One study says that white students are up to five times as likely to get a place despite gaining similar grades at A-level. The other states that on average white applicants are about one-and-a-half times as likely to be accepted. The latter research, from St Mary's Hospital Medical School in London, says that having a European surname is an even stronger predictor of getting a place than a candidate's ethnic origin.
In 12 out of 28 schools the researchers found that applicants with non- European surnames were significantly less likely to be accepted.
They also found that levels of discrimination had reduced since 1986. Female applicants were not disadvantaged, neither were applicants from medical families advantaged.
They propose selection procedures based on anonymous applications and selecting candidates after their A-level results are known rather than offering a place beforehand.
The analysis of applications to the 28 British medical schools is published in the British Medical Journal.
In an accompanying leading article Dr Kwame McKenzie, visiting associate editor, says: "There is now considerable evidence that people from minority ethnic groups are discriminated against at each stage of their medical careers.
"The discrimination which is evident in medicine means that good students are denied places and good doctors denied their chosen careers."
In both papers the candidates are United Kingdom and not overseas applicants.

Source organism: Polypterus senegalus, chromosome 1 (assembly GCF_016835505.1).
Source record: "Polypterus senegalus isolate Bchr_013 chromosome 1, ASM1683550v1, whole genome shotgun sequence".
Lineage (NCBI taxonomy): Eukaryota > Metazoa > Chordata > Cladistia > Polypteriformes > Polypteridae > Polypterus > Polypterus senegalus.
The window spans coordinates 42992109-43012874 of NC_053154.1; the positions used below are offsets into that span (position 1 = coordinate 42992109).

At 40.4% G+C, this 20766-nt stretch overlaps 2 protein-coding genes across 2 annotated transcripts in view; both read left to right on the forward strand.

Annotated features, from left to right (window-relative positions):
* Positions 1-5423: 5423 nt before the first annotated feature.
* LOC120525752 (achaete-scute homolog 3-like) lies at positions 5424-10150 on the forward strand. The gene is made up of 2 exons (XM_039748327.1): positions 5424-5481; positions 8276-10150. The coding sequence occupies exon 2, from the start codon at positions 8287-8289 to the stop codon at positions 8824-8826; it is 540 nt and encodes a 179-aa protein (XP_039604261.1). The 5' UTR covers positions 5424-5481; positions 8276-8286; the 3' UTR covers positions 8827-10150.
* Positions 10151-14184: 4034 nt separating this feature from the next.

The second paper, from Dr Aneez Esmail, of the department of general practice at Manchester University, and the Labour MP Dawn Primarolo, found that while ethnic minority candidates with the highest A-level grades did well, white students with lower grades were twice as likely to be accepted as those from ethnic minorities.
In a separate league table published yesterday they found greatest evidence of discrimination at St Andrew's University in Scotland. There, white students were five times as likely to be accepted. In 11 other medical schools they were between two and three times as likely to be offered a place. The authors say that 10 schools "probably do not discriminate".
Ms Primarolo said there was an urgent need for medical schools to review their admission policies "to ensure that the discrimination is stamped out".
Professor Peter Richards, a co-author of the St Mary's survey and chairman of the Council of Deans of UK Medical Schools and Faculties (CDMS), said yesterday that the reasons for it were complex. They have been studying discrimination for 15 years at his medical school, which rated eighth on the Manchester league table.
Professor Richards said that one of the factors that emerged from St Mary's study was that applicants from Asian families were over-represented in terms of the population.
"There can be a great deal of pressure on young Asian people to seek a medical career, which is seen as secure. It has also been suggested that there may be a reaction against a possibility that students from ethnic minorities would come to dominate the composition of medical schools," he said.
"My personal view is that the discrimination is unconscious. We have to go on working at this. The CDMS is interested in and concerned with this problem."Reuse content